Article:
Our Story

A legacy of family ministry

Our church's history is deeply connected with the history of Richfield and the families that have come to call this place home. Richfield's history starts with the land, which is the ancestral land of the Dakota people, specifically the Wahpeton and Sisseton Bands of the Dakota People (See Richfield Public Schools Land Acknowledgment Statement).  The establishment of Fort Snelling in 1819 marked the beginning of this area being populated by white settlers, and by 1872, the settlements that had developed around the military outpost joined to form Minneapolis. The city continued to grow until 1950, with people moving in with European ancestry, especially Scandinavian. Around the church you can still see hints of our Norwegian roots in some of the rosemaling, a traditional Norwegian art style. 

We moved to Richfield when I was young and we were the only house on the block. A few years later the block was full of homes and other kids to play with! -Amanda, member 

Richfield's population doubled in the 30s, more than doubled again in the 40s, and then grew by 2 and a half times again in the 50s! What was once farmland transformed into one of Minnesota's first suburbs seemingly overnight. New homes sprung up constantly and were immediately filled with families of World War II veterans making the most of their military benefits and Richfield's reasonable house prices. 

But just before Richfield's largest period of growth in the 50s, Our Saviour's Lutheran Church (currently of Minneapolis) took the initiative to start a new church in the "Wood Lake" area to meet the spiritual needs of these incoming families. In 1947, our congregation was officially formed, with several founding families from Our Saviour's jumping into this new outreach opportunity. We grew with the speed of 50's Richfield, quickly outgrowing the two worship spaces in just a few years, including the now-demolished Wood Lake School and a church on the corner of Penn Ave and 72nd Street. We had so many families and children running around that it was hard to move through the building after worship! We soon swapped properties with another church, and we are still on that property today.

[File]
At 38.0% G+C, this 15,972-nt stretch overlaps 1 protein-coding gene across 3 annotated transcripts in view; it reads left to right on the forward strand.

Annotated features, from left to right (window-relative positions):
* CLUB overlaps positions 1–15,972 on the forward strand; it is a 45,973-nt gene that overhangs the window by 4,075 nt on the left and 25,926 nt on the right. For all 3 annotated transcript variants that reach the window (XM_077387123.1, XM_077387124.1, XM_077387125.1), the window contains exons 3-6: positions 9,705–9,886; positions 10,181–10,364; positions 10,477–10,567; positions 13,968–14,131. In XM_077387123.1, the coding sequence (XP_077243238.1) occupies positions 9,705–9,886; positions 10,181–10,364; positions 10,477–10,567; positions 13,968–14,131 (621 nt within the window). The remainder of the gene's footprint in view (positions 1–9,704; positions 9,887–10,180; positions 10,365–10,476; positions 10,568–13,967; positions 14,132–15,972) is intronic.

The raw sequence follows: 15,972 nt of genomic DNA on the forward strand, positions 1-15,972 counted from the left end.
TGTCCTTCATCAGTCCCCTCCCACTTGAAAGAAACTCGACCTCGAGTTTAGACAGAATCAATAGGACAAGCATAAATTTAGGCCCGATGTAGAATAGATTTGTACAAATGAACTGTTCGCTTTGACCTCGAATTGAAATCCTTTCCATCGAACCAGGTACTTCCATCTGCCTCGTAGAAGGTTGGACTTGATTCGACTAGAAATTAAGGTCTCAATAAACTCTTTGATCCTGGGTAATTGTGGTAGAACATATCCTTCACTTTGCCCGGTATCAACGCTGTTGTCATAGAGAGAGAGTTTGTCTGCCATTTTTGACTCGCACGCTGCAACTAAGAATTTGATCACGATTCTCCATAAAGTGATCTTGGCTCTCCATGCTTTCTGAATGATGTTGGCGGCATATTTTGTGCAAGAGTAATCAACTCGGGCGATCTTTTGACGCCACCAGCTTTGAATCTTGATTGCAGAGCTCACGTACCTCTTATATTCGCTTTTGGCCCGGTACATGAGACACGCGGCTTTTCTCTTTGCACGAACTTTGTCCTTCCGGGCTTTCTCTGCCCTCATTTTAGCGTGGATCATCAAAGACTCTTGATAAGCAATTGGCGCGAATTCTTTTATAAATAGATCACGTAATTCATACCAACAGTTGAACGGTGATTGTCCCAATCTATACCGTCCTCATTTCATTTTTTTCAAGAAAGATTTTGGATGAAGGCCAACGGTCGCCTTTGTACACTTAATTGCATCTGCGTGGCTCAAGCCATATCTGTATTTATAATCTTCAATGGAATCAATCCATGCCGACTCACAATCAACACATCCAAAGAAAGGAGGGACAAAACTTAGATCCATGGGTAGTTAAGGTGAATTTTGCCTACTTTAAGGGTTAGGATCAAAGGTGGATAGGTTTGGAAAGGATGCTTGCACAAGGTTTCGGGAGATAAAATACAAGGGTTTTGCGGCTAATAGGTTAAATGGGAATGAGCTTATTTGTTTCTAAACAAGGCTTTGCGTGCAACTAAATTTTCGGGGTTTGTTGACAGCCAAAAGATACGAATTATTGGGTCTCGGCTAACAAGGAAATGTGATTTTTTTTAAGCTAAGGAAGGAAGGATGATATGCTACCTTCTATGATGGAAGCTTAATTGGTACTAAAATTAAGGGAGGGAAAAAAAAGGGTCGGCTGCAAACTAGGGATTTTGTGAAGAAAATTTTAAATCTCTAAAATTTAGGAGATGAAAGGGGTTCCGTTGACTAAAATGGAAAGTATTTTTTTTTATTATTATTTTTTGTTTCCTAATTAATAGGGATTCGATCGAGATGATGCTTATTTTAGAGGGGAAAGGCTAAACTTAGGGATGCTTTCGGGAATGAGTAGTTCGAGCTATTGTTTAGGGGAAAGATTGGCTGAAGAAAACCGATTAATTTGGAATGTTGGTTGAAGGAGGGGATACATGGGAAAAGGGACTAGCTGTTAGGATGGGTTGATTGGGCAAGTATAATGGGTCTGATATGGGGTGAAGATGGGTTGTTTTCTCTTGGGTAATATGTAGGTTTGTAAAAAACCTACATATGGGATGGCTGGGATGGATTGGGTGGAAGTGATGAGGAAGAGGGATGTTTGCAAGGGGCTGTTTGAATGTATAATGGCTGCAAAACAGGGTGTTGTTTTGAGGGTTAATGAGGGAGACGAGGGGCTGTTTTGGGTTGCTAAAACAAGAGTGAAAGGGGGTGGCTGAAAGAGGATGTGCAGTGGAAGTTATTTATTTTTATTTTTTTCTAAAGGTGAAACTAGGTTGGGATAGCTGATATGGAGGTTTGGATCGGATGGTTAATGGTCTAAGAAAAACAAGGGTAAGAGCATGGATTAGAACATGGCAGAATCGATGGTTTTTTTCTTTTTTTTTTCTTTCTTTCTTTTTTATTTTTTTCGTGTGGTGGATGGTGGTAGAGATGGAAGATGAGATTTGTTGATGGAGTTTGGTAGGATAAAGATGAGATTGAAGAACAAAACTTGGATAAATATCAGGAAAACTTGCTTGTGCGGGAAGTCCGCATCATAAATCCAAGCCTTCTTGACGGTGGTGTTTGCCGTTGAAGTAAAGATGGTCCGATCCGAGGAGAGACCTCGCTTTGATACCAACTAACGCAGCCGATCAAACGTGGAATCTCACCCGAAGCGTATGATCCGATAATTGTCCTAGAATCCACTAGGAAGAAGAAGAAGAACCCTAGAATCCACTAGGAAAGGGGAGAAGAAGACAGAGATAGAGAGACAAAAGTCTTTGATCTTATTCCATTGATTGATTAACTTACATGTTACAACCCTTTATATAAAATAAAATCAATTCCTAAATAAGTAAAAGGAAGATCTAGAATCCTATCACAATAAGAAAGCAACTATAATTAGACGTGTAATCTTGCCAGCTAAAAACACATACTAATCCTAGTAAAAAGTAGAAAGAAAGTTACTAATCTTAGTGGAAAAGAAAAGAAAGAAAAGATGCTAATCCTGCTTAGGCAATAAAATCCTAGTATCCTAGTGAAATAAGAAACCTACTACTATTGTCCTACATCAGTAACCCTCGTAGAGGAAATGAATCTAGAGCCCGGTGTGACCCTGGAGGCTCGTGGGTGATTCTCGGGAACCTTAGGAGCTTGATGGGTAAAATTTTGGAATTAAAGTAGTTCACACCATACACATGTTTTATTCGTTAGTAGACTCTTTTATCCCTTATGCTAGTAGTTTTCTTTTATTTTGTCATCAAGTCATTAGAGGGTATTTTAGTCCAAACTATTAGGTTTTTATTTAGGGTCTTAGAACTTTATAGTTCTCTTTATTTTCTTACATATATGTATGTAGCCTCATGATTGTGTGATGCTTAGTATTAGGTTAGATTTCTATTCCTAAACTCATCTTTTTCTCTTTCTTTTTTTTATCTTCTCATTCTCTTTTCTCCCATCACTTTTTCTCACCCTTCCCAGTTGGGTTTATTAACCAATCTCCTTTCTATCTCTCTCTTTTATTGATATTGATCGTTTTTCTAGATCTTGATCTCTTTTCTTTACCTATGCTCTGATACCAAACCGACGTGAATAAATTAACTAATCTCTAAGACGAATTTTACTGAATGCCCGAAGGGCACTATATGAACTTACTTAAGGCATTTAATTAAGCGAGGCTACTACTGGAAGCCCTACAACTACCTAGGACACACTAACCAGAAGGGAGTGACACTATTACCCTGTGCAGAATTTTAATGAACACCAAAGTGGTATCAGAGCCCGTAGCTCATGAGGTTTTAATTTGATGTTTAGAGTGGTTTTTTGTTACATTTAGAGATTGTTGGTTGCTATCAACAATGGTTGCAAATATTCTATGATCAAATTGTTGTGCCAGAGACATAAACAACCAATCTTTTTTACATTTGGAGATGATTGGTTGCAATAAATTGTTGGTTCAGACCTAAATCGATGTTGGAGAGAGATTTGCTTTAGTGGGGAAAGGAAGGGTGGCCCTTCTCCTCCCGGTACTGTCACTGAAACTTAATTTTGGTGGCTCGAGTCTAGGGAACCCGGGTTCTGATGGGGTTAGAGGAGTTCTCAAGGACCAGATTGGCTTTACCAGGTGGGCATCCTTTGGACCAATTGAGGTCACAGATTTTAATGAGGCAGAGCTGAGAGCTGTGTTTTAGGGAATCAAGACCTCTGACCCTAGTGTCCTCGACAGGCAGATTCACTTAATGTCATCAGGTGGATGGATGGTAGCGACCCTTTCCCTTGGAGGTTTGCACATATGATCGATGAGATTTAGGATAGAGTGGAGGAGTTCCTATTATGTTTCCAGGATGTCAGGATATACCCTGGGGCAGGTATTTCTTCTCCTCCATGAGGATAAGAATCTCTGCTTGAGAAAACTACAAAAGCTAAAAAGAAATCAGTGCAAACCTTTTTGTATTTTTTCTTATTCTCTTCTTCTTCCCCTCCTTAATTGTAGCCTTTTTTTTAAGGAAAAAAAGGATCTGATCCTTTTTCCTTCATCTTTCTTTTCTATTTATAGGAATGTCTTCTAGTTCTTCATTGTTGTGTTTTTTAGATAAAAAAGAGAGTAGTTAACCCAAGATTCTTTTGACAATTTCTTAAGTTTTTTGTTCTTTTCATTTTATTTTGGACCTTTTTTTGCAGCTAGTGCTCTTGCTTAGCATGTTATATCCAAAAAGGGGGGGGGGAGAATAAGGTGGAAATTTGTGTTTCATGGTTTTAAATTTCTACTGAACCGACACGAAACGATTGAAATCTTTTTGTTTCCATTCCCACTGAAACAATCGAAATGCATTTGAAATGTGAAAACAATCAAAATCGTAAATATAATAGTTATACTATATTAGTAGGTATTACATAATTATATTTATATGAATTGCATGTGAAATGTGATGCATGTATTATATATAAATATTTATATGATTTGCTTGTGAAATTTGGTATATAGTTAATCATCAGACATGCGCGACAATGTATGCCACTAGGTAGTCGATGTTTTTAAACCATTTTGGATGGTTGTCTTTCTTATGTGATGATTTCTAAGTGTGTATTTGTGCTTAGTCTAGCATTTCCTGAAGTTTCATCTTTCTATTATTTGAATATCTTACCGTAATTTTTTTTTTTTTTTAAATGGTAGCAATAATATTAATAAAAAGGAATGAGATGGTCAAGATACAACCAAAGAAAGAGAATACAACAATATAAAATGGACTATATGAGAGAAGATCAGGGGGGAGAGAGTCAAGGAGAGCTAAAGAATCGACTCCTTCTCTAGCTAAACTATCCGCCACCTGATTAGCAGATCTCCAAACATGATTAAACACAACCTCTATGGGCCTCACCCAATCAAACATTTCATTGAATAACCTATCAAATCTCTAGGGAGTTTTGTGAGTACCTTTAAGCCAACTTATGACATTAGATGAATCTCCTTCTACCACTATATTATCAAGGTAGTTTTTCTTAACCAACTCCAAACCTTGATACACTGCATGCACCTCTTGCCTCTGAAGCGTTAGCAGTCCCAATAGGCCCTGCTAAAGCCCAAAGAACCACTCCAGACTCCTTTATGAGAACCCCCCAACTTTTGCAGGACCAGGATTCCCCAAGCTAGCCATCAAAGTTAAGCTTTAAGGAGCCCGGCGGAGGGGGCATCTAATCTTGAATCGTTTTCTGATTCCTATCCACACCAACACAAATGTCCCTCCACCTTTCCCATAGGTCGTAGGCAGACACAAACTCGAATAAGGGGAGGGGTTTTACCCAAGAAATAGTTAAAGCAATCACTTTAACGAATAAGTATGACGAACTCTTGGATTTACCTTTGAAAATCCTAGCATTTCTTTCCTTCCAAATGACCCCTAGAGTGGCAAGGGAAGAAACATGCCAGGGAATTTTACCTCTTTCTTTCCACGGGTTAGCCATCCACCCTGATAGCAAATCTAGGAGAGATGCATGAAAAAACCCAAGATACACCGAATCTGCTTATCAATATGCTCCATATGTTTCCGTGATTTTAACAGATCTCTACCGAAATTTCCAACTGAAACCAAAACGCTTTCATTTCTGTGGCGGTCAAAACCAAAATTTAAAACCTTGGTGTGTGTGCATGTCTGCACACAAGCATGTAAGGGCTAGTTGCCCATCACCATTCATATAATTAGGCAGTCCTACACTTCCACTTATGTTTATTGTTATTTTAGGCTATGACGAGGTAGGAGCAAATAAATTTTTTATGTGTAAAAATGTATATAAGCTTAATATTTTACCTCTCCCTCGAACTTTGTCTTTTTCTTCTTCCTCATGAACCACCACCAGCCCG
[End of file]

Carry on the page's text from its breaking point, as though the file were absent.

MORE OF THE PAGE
Our church has always prioritized the wellbeing and spiritual development of children, youth, and families. -Cindy, member  

Meanwhile, the city was trying to keep up with the flood of children to this new neighborhood that had very little public infrastructure. A new education building went up almost every year for over 10 years, giving us the Richfield Middle School (Est. 1959) as our nearest neighbor. Pastors, Richfield,  family activities, and even families themselves have changed over the decades, but out of our history with Richfield and proximity to the middle school, we continue to work toward our calling and vision of "becoming a gathering place for all God's children". Whether you are young or young at heart, have ancestry from Norway or other places around the world, grew up in the Lutheran church or have no experience with church at all, you are welcome in God's family and in our church. 

Children    Youth